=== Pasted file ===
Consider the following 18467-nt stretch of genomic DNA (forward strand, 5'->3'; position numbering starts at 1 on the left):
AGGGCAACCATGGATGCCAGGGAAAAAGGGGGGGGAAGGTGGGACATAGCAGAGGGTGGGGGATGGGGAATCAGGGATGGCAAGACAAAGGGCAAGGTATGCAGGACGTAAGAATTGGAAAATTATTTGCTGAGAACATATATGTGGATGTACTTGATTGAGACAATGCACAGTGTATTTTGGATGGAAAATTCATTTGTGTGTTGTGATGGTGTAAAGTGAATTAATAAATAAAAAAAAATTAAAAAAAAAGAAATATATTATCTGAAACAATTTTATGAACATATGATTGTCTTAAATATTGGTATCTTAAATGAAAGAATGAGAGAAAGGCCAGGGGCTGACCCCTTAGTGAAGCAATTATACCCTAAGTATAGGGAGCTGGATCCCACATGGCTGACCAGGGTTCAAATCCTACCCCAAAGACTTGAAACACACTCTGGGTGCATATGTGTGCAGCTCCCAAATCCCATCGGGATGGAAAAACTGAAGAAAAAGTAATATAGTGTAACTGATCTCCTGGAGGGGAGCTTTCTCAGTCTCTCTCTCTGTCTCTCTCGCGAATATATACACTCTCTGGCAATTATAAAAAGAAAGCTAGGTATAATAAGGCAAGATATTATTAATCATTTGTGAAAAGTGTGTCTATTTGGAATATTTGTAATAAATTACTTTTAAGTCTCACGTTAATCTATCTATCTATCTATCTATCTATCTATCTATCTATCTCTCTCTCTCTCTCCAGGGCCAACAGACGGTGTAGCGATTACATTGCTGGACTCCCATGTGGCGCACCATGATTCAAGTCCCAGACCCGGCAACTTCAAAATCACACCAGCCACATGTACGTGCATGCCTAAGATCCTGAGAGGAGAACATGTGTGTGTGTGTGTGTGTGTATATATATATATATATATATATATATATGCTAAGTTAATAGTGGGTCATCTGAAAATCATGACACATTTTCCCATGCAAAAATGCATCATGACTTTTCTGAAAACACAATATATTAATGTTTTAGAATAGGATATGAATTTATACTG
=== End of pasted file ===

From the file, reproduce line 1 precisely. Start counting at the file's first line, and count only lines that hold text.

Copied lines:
Consider the following 18467-nt stretch of genomic DNA (forward strand, 5'->3'; position numbering starts at 1 on the left):